Since the early 1900s, the predominant US domestic metabolic wastewater treatment method is the Activated Sludge (“AS”) process. AS depends on the precipitation of digested biosolids under precision-controlled process conditions. The AS process requires multiple tanks incorporating concentrated microorganisms and  aerobic conditions, achieved by precision oxygen infusion and control, to digest the wastewater organics, remove nutrients and achieve required effluent quality.

AS systems incorporating multiple continuous-flow reactors and separate clarifiers are also referred to as sequential batch reactor  (SBR) systems. In our treatment process, only one primary tank is used, in a continuous process.

A male Arab chemistry teacher in goggles stands in a white coat against the background of a chalk board with formulas, holding a chemical flask with a reagent in his hands. copy space.

The incoming wastewater is subjected to oxidation and microbe digestion; solids-free water is extracted by a membrane system whereby particles above one micron are removed. This cleaned water is further treated with ozonation, chlorination and/or ultraviolet light sanitation treatment(s), killing any potential residual virus and bacteria and removing any odor, leaving the final effluent suitable for reuse. The discharged water plant effluent is used for groundwater recharge, irrigation, subsurface release, or discharge to surface waters.

Digested Biosolids are removed and taken to a landfill or to compost as a soil amendment. Avoiding the continuous testing and chemical addition and adjustments required by the Activated Sludge treatment process to achieve sludge bulking, on-site labor is minimized. With our Supervisory, Control and Data Acquisition (“SCADA”) technology, continuous remote monitoring and diagnostics can be reported to off-site management computer networks and smart phone platforms for service team dispatch to maintain high system efficiency and environmental compliance.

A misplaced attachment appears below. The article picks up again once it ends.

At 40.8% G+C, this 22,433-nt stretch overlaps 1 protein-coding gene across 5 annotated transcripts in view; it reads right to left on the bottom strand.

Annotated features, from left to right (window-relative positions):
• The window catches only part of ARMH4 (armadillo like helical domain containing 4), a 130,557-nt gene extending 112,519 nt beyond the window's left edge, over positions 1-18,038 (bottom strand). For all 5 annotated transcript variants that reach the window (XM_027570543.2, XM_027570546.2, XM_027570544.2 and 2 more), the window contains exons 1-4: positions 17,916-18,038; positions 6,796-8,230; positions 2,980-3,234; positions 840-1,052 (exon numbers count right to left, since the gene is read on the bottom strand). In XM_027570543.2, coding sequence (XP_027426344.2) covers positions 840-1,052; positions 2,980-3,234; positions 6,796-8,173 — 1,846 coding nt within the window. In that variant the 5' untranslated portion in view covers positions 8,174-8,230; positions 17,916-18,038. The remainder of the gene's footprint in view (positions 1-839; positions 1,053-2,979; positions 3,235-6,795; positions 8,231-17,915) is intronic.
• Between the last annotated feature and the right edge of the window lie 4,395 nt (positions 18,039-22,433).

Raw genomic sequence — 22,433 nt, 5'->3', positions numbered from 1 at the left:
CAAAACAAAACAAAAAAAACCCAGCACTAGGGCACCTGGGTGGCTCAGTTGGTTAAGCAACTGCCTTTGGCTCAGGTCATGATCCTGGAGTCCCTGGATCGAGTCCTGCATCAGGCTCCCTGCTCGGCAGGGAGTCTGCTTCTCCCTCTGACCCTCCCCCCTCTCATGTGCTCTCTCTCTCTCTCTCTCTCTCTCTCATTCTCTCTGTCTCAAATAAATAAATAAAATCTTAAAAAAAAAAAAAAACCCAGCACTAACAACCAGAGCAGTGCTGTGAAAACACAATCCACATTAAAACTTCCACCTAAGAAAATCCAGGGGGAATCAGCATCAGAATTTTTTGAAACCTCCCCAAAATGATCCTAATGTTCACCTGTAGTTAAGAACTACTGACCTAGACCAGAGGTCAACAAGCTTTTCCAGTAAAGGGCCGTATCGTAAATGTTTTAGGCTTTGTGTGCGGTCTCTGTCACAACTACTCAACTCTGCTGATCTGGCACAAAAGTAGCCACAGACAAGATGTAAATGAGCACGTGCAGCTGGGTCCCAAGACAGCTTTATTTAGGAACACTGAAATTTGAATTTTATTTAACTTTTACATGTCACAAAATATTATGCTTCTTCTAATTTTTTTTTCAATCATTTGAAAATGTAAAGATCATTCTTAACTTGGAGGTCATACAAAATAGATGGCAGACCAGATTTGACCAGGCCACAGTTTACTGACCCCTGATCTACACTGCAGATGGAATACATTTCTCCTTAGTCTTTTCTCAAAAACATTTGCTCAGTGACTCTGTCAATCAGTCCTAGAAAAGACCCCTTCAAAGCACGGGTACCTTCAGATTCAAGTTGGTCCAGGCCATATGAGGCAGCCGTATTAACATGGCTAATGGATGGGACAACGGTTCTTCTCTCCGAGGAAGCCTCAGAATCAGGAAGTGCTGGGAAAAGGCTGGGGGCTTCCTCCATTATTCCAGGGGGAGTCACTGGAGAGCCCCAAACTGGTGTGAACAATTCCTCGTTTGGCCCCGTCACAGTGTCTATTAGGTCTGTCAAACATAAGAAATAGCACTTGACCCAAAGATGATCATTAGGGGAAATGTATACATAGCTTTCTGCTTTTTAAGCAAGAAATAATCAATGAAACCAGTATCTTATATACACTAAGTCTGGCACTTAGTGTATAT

Significant Process Attributes

The process consists, minimally, of two tanks orbasins; a single (one) tank aeration basin for activated sludge, driven hydraulically in series with a second single (one) tank that is a membrane basin whose effluent is finely filtered water and a separate mixed liquor recycle stream.

i. With the introduction of membrane filtration, the aeration basin operates at a significantly high-activated microbe concentration and ably supported by an eductor based oxygenation system.

ii. There are no ancillary sub-systems and associated pumps, no clarifier required nor drive or traverse bridges. The site footprint is significantly smaller than a conventional plant with equivalent capacity through the elimination of un-necessary subsystems.

The GPBG-CES WWTP process achieves significant energy savings (up to 50%) as the entire plant operates using two fluid pumps.

Atmospheric pressure, non-compressed air is aspirated into very fine bubbles in the recirculating flow of activated sludge. The recirculating flow is directed in a torroidal pattern down the aeration basin wall, across the bottom, up the center of the tank, and then radially outward back to the walls in the basic configuration.

In an optimal configuration, a dual torroidal pattern can be induced to create an upper and lower recirculation as illustrated in Figure 2a with the external recirculation loop, that drives the internal pattern, illustrated in Figure 2 b.

The upper zone is predominantly aerobic driving aerobic respiration cycles and the associated conversion of carbonaceous constituents from the influent wastewater as well as nitrification of the organic nitrogen and ammonia present. The lower zone is predominantly anoxic, driving de-nitrification reactions and thereby achieving nitrification and de-nitrification in a single vessel.

Surface aeration (by absorption of air into the water and the in-situ bulk recirculation top-to-bottom of the torroidal cells) also occurs, as well as the aeration basin’s flow pattern optimizing oxygen transfer rates and efficiencies.

The aeration basin’s complete mix flow pattern precludes stagnant, “dead” flow zones. This means that accurate control of Dissolved Oxygen is efficiently achieved in the GPBG – CES WWTP in two ways:

1. Controlling variable-speed drive pumps by which increased air volumes are aspirated as the flow rate is increased, or Modulating valves on the aeration basin transfer pump(s) to achieve oxygen loading rates.

2. Oxygen Transfer Efficiency >28% without membranes or acid cleaning is achieved through synergy of the basin flow pattern and the mechanical dispersion of very Clarification is achieved by Membrane filtration of the

The use of the MBR provides three valuable functions

1. A much higher mixed liquor concentration of activated sludge can be achieved which reduces the aeration basin volume requirements. Compared to the 15-30 lbs of BOD5 consumed per day per 1,000 ft of a conventional activated sludge processes, the MBR can consume 50-100 lbs of BOD5 per day.

2. With conventional wastewater treatment, additional filtration is required to achieve reuse quality water. With our MBR technology, filtration post-treatment is not necessary as the membrane’s fine pores, ~0.1 micron, produce reuse grade permeate.

3. The GPBG-CES integrated MBR technology achieves much longer average sludge “age” vs a conventional activated sludge process thereby eliminating the need for the additional equipment and costs normally required for sludge digestion.